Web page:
2006 Jeep Liberty Limited 4X4 CRD

The diesel SUV alternative

2006 Jeep Liberty on top of a mountain in rocks


The 2006 Jeep Liberty Limited 4X4 CRD (as tested including the diesel option) was one of only two diesel SUVs on the market in 2006. Jeep includes a 3 year/36,000 mile warranty with every Liberty. Will our shores soon be awash in diesel SUVs? Let's drive the Liberty CRD and decide...

First Glance

From the outside, the diesel Liberty is identical to the gasoline version, except for discrete "CRD" badging. "CRD" stands for "Common Rail Diesel," which describes the Liberty's in-line 4-cylinder 2.8 liter turbo-diesel engine. CRD systems use high injection pressure to get fuel into the combustion chamber, resulting in higher fuel economy and cleaner burning diesel. The system is very popular in Europe, and in its third generation is just starting to break through here in the US due to emissions standards.

Liberty is a smart SUV design. It looks like the offspring of a Jeep Grand Cherokee and a Wrangler, snatching styling cues from each end of the Jeep lineup to create a unique look all its own. The traditional Jeep seven-slot grille nails the heritage, along with a flat hood and trail-worthy stance. My test vehicle had nice 16" x 7" Luxury Aluminum Wheels, which filled the big fender wells nicely. Fit and finish on the Liberty was very good throughout, with rich paint and tight gaps and seams. There's a little bit of a Tonka toy quality to the Liberty — it is definitely a cute ute, not an intimidating vehicle by any means. It's a very civilized design, but not overly grown up. There's no poser power in driving the Liberty.

In the Driver's Seat

You sit up high in the Liberty, with a good view of the road ahead. It would be nice if the driver's seat was a more comfortable perch, though — it's a little hard, and the thigh support is too short. Our test Liberty had leather seating surfaces, part of a "Customer Preferred Package" that also included a premium 6-Disc CD/AM/FM Stereo and Selec-Trac Full-Time 4WD. The leather wasn't the best quality, and the rest of the seat was covered in cheap imitation leather and cloth.

For the most part, the Liberty's interior is simple and practical. On the passenger's side, it's downright plain. The dash is very straightforward, with rotary analog gauges and big air-conditioning and heat controls. The plastics and man-made materials on the dash and doors are a little cheesy, not the highest quality, especially in places that you have to touch and see all the time. If the materials were at the level of the design, the interior would be great — as is, it's just okay.

Because of the short flat hood and the high seating position, sightlines to the front of the Liberty are great, and with the big greenhouse, the view all around isn't bad, either. With its short overhang front and rear, Liberty is a breeze to park in the smallest of spaces.

On the Road

Common Rail Diesel is a highly advanced system, with great technological pedigree. My totally shallow analysis, based on the science of opinion, is that it is a bad application in the Liberty. Not only is the engine way loud — you can't hold a conversation driving around town in the Liberty with the windows up — it doesn't deliver enough horsepower to keep up with traffic on the freeway. Diesel's big design advantage is tons of low-end torque, and the Liberty CRD has that — 290 lb-ft at just 1800 rpm. But with a meager 160 peak hp coming at 3800 rpm, the CRD engine just doesn't have what it takes to motivate the 4000 lb Liberty appropriately. I could learn to live with the diesel if it was tremendously efficient, but the CRD is rated to deliver just 22 mpg city/26 mpg highway. That's an improvement over the Liberty's gas-powered 3.7 liter V6, which gets 17 mpg city/22 mpg highway, but at such a performance penalty. Add in the $965 upcharge for the diesel engine, and the CRD starts to look like a difficult choice.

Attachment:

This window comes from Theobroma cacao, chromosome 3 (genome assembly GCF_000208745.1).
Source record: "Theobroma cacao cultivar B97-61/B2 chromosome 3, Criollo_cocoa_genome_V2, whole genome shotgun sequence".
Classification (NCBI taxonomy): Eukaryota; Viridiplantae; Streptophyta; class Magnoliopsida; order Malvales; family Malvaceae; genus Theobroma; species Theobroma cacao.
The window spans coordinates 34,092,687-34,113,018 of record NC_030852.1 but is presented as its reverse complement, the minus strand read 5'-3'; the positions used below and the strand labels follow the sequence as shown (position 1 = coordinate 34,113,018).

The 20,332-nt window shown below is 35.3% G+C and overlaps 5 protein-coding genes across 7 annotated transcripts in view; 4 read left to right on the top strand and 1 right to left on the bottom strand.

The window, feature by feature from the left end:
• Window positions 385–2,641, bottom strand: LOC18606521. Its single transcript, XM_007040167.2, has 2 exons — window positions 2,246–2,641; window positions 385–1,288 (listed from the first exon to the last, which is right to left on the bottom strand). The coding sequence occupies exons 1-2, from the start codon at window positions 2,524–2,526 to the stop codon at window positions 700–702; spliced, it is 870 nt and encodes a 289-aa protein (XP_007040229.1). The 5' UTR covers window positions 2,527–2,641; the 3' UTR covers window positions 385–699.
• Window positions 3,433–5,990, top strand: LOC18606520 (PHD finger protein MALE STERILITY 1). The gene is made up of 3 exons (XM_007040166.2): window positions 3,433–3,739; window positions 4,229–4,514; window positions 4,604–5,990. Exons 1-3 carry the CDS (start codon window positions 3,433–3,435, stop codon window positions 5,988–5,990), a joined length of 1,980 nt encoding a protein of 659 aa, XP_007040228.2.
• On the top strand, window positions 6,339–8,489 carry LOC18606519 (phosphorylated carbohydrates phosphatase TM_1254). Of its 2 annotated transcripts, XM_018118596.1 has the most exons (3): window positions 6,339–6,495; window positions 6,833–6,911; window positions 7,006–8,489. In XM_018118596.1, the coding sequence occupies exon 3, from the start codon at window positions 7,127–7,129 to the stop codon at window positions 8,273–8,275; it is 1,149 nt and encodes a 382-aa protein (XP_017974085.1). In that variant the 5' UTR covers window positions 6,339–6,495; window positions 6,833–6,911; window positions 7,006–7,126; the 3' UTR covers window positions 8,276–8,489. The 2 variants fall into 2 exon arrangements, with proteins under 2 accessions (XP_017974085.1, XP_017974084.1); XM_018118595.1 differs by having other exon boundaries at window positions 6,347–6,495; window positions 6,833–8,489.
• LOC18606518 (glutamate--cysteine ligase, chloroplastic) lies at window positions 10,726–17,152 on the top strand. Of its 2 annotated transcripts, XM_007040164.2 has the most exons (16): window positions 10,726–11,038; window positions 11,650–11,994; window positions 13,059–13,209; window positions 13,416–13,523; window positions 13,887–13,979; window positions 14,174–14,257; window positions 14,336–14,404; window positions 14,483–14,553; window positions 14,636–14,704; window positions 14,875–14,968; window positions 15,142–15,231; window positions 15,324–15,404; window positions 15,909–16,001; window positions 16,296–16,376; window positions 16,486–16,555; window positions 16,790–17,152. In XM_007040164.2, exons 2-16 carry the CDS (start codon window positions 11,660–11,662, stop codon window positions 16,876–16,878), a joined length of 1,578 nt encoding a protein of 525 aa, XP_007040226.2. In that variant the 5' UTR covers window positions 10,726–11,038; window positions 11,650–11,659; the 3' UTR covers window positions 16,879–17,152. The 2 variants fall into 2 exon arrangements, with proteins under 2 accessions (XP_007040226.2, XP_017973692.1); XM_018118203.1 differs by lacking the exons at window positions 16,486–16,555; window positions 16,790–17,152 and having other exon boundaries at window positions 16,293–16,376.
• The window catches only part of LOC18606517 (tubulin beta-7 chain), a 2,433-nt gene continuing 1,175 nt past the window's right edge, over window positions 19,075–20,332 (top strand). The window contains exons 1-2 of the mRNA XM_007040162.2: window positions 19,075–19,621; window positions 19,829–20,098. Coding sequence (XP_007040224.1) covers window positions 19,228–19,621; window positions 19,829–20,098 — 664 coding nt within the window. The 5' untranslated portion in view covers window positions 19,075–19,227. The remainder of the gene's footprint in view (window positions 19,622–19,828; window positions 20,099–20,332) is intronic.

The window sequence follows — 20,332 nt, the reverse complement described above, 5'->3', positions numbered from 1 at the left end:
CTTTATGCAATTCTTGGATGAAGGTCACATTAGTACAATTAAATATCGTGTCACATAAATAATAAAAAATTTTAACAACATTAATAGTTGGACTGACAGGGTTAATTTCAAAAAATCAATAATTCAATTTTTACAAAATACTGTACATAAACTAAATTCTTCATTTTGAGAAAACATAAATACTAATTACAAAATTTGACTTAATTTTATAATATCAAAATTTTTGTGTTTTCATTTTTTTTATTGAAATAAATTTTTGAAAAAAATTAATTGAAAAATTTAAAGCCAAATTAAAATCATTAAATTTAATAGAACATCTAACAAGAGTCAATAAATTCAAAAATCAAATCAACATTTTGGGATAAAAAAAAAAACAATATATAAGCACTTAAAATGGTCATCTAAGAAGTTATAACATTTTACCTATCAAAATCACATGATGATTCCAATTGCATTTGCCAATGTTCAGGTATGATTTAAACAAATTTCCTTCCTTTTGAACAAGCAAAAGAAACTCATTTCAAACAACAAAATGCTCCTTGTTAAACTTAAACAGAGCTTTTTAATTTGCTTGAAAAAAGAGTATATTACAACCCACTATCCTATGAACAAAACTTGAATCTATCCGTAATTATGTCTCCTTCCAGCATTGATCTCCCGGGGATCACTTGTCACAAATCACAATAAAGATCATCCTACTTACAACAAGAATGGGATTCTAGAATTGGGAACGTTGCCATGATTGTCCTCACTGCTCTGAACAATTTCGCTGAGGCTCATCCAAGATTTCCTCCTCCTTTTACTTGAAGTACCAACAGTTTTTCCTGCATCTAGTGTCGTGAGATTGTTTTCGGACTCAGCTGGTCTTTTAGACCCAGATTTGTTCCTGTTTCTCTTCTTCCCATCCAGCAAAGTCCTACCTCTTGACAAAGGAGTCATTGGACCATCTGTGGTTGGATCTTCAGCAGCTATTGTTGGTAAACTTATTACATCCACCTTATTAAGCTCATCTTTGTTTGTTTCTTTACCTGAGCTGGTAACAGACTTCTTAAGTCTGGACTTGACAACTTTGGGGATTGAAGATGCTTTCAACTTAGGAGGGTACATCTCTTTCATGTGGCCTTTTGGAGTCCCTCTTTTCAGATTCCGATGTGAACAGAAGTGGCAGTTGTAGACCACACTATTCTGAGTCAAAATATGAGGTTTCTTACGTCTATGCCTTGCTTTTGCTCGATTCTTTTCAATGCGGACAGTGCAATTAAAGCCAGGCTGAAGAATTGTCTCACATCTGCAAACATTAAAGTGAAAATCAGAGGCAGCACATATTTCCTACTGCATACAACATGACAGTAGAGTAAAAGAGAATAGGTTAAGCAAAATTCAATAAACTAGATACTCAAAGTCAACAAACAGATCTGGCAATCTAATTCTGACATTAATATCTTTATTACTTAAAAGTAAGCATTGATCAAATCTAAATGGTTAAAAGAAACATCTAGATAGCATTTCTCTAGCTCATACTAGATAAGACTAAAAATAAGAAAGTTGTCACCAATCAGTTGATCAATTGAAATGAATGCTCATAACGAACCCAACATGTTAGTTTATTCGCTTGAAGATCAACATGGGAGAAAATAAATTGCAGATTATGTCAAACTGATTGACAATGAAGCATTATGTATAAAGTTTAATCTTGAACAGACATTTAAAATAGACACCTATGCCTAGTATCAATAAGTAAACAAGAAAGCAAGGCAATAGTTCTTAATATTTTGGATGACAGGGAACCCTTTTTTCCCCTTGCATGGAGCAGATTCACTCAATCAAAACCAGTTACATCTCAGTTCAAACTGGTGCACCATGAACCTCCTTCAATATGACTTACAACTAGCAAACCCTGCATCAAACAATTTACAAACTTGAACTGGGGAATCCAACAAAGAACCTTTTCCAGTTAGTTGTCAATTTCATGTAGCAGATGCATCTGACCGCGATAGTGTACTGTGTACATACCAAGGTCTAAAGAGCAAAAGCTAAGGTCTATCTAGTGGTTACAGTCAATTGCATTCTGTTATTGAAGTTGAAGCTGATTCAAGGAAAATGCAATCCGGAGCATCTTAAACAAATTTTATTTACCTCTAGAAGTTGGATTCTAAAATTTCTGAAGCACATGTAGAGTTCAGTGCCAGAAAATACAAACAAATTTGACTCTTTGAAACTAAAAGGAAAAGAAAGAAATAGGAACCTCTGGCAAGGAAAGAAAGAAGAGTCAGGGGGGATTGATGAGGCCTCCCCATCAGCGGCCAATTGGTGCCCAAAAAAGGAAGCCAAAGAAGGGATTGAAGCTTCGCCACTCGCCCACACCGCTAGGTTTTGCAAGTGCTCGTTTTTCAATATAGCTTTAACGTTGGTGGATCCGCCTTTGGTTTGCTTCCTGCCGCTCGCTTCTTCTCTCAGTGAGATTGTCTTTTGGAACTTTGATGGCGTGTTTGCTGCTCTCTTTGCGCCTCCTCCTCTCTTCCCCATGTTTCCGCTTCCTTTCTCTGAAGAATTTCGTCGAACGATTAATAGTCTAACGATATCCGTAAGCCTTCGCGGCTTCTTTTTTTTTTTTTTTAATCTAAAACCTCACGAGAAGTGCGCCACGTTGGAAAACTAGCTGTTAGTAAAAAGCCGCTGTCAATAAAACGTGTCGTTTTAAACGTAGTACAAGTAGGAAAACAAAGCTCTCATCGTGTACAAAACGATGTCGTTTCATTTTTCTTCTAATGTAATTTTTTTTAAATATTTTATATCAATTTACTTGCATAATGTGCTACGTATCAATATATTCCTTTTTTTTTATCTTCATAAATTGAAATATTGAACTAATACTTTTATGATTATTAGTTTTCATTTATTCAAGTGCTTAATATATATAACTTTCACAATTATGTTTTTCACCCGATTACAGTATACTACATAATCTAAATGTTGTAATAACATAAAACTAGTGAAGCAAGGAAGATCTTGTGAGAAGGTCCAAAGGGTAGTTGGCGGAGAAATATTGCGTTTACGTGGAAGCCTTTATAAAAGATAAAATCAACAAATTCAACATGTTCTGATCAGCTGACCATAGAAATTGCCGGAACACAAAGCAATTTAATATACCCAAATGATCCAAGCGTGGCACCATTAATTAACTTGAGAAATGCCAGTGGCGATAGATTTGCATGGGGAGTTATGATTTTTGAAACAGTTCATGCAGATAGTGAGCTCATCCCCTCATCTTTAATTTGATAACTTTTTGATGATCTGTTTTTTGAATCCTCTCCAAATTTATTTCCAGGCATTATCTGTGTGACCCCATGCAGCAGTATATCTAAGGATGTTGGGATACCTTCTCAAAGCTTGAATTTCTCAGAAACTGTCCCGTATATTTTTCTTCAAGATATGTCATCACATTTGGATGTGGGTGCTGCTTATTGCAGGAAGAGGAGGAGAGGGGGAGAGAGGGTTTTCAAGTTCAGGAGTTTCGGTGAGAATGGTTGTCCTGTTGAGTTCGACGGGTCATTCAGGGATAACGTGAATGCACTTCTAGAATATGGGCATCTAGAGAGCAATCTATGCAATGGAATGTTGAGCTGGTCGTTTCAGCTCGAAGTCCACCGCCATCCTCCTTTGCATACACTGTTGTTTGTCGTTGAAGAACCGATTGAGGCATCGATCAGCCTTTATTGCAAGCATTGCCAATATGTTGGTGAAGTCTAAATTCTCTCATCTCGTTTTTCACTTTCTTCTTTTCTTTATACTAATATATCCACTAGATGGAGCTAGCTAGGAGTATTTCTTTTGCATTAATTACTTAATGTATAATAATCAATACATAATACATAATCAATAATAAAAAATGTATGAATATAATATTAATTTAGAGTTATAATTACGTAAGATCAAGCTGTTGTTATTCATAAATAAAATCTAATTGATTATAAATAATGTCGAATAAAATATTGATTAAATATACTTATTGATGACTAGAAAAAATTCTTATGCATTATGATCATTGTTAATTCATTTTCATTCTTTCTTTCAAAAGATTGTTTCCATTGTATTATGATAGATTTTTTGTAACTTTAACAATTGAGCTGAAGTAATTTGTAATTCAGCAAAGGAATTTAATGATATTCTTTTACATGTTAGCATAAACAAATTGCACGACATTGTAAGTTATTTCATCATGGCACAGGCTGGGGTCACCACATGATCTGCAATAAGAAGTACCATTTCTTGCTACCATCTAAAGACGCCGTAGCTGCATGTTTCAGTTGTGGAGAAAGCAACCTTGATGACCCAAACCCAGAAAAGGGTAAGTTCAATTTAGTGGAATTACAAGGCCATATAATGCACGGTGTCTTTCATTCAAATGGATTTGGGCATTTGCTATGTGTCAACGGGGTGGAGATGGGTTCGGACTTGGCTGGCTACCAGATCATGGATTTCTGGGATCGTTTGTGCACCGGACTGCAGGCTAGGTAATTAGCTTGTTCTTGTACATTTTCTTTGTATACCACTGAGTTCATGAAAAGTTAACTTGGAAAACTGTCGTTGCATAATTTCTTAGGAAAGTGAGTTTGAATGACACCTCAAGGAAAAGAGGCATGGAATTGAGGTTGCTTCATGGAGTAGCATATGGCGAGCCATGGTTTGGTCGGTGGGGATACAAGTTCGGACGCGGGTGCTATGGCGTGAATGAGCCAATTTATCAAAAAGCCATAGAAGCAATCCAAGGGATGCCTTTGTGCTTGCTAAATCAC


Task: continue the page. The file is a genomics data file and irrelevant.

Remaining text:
On the positive side, the Liberty does deliver a civilized, comfortable ride in most situations. Anti-lock 4-wheel disc brakes provide adequate stopping power, and the Liberty feels controlled and stable on the road.

Journey's End

If you want a compact SUV with a diesel engine, the 2006 Jeep Liberty Limited 4X4 CRD is your only choice. That's easy. The real question is whether or not the diesel application is the right one for the Liberty, and further, whether the Liberty is the right vehicle for your needs. If you tow a trailer regularly, or if you need gobs of torque for off-road driving, the diesel may be your best option. You should definitely test the gas-powered Liberty, which accelerates better and is quieter than the diesel. I think you'll find the gas engine's 210 hp and 235 lb-ft of torque more useful in general.

The compact SUV market is exploding, with many excellent choices at very competitive prices. Toyota's RAV4 was redesigned for 2006, with great results. Honda's Element is a cool vehicle. Ford's Escape, Hyundai's Tucson, Kia's Sportage and Suzuki's Grand Vitara are also worth a look. Opinion is divided over the Pontiac Torrent — some like it, some don't (go figure).

The Europeans are devoted to diesel. We suspect that it will be a while before Americans join the parade. The Jeep Liberty CRD will not lead the band, worthy though the Liberty is as a compact SUV. Stick to the gas for now, and leave diesel to the eighteen-wheelers.

Note: Jeep discontinued the Liberty CRD after the 2006 model year. Liberty continued to be manufactured with gasoline engines through 2012 (with a makeover for the 2008 model year). It has since been replaced in the lineup by the 2014 Jeep Cherokee, though there is no diesel option yet. Several of the Liberty's competitors are also gone: Both Suzuki and Pontiac no longer sell cars in the United States, and the Honda Element was discontinued after the 2014 model year.